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3 pig farms struck by African swine fever outbreaks in Germany

3 pig farms struck by African swine fever outbreaks in Germany
German authorities have confirmed an outbreak of the deadly African swine fever (ASF) among domesticated pigs with three farms affected so far. The country’s wild boar population has been plagued by the disease for months already.

The third outbreak of ASF was detected on a small farm in the eastern German state of Brandenburg over the weekend, local health authorities have said. Four animals have contracted the disease and two have already died. The two other animals have been ordered to be culled.

Two other outbreaks were confirmed by the health authorities on Friday. The disease hit a large organic farm with some 200 animals, as well as a smallholding with only two pigs.

“For almost a year we have been fighting against the enormous pressure of the disease from Poland,” Brandenburg’s state health minister, Ursula Nonnemacher, said when announcing the news.

“I very much regret the first cases in farm pigs, but sadly this possibility could never be fully ruled out.”

East Germany’s wild boars have been plagued by ASF for months already, with the first cases detected back in September 2020. The outbreak has affected the state of Brandenburg, which borders Poland, and, to a lesser extent, Saxony. With cross-border contagion believed to be the primary source of the disease, the authorities have tried to stop the wild boars from roaming freely between the two countries, erecting fences and laying traps.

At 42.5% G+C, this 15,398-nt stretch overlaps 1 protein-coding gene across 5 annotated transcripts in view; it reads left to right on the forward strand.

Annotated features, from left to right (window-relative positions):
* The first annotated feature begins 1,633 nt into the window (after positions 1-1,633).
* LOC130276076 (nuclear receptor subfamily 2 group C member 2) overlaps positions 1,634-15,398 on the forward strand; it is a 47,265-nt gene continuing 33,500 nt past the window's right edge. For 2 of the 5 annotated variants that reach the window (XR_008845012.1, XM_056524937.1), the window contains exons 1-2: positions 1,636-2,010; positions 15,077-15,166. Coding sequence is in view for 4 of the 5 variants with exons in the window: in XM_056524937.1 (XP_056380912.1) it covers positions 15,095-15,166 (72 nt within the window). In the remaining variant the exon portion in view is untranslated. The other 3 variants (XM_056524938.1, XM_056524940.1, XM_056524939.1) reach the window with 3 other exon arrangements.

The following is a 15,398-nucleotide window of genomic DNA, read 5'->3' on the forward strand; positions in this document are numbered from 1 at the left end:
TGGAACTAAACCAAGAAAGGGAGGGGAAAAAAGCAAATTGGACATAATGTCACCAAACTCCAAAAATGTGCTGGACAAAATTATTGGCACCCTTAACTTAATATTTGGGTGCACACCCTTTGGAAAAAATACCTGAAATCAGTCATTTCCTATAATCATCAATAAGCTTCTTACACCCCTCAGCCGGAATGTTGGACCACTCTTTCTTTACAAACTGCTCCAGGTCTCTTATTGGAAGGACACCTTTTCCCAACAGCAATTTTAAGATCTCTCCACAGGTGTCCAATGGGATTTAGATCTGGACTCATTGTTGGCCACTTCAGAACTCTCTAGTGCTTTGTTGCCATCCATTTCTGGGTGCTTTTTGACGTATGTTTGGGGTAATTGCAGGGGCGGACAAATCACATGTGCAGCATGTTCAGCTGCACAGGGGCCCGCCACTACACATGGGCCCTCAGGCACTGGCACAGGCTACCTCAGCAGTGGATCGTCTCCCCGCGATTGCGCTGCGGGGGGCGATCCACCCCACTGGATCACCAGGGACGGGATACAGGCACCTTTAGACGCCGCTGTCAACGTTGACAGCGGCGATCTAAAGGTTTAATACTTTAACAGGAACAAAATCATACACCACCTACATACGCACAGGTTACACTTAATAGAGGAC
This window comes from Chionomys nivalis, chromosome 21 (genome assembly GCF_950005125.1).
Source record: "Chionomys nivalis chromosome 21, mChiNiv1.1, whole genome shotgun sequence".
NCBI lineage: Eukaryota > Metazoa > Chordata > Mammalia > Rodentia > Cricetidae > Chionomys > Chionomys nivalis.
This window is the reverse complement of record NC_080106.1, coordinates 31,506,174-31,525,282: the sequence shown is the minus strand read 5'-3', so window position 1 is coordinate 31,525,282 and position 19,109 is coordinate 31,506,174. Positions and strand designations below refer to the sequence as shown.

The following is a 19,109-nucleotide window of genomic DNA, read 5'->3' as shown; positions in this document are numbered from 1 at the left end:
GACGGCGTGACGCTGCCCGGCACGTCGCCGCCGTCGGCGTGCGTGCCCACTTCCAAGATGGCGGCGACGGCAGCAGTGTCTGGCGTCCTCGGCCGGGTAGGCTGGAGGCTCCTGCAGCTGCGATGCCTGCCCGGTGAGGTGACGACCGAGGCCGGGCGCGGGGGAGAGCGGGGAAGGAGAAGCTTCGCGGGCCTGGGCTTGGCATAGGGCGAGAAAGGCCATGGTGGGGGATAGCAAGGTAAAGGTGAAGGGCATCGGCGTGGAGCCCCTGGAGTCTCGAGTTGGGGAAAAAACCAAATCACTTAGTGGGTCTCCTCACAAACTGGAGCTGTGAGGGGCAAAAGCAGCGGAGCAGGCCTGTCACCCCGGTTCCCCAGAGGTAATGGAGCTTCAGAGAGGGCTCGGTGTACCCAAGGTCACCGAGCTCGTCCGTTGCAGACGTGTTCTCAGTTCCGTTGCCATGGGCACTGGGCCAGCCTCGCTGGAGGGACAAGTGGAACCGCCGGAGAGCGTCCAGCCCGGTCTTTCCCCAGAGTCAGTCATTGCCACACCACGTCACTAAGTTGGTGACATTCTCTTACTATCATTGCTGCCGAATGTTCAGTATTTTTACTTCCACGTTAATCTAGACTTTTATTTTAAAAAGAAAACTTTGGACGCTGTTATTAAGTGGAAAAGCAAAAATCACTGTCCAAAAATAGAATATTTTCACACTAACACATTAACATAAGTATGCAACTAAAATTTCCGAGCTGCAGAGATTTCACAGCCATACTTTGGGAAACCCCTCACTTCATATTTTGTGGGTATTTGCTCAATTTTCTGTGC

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The disease reaching domesticated animals, however, is unlikely to affect Germany’s economy, given that its exports were hit with bans by China and other major pork buyers last year. To compensate for the losses, Germany ramped up sales within the EU, where its pork is still allowed under the so-called regionalization concept. Under such an approach, exports are restricted only from regions where ASF is found, but a whole country is not subjected to a blanket ban.

While deadly for pigs, ASF does not pose danger for humans or other animals. The only effective way to stop its spread, however, is by culling the entire stock of the affected husbandry facilities.

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